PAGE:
Optimism is increasing among high net worth and ultra-high net worth investors after the victory of Donald Trump in the recent US presidential election, according to a report by UBS Wealth Management Americas (WMA).
Following the result of the election, 48% of investors said that they feel optimistic about the short-term economic outlook, a rise from 39% three weeks ago.
The increase in optimism was mainly due to a rise in optimism among Trump supporters that outweighed a decline among Clinton supporters, the UBS Investor Watch noted.
Optimism in the stock market following Trump's election also recorded a rise, with 53% anticipating positive returns for the S&P 500. Before the election, only 25% expected positive returns over the next six months in the event of Trump’s selection.
According to the study, Trump’s positioning as an outsider to the Washington establishment played a significant role in his election, with 90% of wealthy investors holding the view that Washington was in need of disruption.
Pre-election, half of investors moved to protect their money, with 30% increasing cash, 25% shifted to a more conservative asset allocation, and 23% cutting back on spending (23%). Only 9% increased investments in the stock market before the election.
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After Trump’s victory, the number of investors intending to shift to a more conservative allocation has dipped to 15%, while those planning to increase stock market investment almost doubled to 17%.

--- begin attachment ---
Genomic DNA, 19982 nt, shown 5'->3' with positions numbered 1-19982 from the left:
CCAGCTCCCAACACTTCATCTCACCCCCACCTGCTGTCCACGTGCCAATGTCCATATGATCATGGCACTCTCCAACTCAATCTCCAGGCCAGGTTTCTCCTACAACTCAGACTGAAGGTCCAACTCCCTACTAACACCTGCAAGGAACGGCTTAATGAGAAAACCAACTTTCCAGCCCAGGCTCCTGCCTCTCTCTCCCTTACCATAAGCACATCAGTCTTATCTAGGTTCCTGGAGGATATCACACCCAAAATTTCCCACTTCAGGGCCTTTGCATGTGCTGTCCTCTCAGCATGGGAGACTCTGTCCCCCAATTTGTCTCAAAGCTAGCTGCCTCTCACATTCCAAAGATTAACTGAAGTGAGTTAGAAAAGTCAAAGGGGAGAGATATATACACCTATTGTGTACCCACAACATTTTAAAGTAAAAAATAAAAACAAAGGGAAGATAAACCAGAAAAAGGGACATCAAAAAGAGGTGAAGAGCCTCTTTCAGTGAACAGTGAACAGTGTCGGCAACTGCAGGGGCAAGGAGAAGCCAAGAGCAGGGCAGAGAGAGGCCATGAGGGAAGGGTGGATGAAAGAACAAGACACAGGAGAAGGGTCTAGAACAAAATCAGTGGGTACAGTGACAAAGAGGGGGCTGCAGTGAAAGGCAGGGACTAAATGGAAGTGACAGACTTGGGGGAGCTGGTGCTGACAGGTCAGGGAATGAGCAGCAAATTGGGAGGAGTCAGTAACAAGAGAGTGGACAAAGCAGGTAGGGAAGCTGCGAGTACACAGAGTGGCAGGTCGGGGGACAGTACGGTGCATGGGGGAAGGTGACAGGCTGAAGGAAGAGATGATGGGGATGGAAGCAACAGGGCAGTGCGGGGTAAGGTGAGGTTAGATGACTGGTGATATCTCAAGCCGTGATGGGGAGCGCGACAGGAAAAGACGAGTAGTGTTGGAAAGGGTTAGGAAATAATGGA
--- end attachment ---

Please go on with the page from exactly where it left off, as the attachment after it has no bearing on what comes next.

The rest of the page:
Also, four in ten investors plan to make changes to their portfolios, mostly based on their political preferences.
The study further revealed that 33% of Trump supporters plan to increase investments in the US stock market, while 25% plan to increase personal spending (25%). Twenty eight percent of Clinton supporters are raising cash, while 27% are shifting to a more conservative allocation.
Of investors holding cash for a buying opportunity, 63% are waiting for a market dip prior reinvesting. Also, 40% are waiting for more clarity on policies of Trump.
Following Trump's election, 73% of his supporters said that they are most enthusiastic about fewer regulations, 70% said that they are hopeful about a greater sense of national security, and 62% are hopeful about better infrastructure.
One third of investors, which included 46% of Trump supporters, expect a decrease in their taxes after Trump’s election.
On the other side, with Trump as president, Clinton supporters are mainly worried about uncertainty about what he will do in office, the rest of the world viewing America negatively, and the potential for an economic recession.
However, all investors are concerned about Trump's temperament, with engaging in personal attacks, starting another war, and failing to accept criticism gracefully cited as Trump’s biggest potential mistakes by 60%, 58%, and 46% of investors, respectively.
Further, 57% of investors seek advice on the election's portfolio implications with a financial advisor, mainly on matters of their overall asset allocation, financial planning and how Trump's policy changes might affect them.
Of those who have already discussed the election with their advisor, 84% said that they feel more confident about their portfolios, while 85% said that they are less likely to make an emotion-based financial decision.
UBS WMA client strategy officer Paula Polito said: "Before the election, we saw many investors adopt a defensive stance, raising cash and moving away from stocks. With the election behind us, many investors are looking ahead with a growing sense of optimism about the economy and the markets."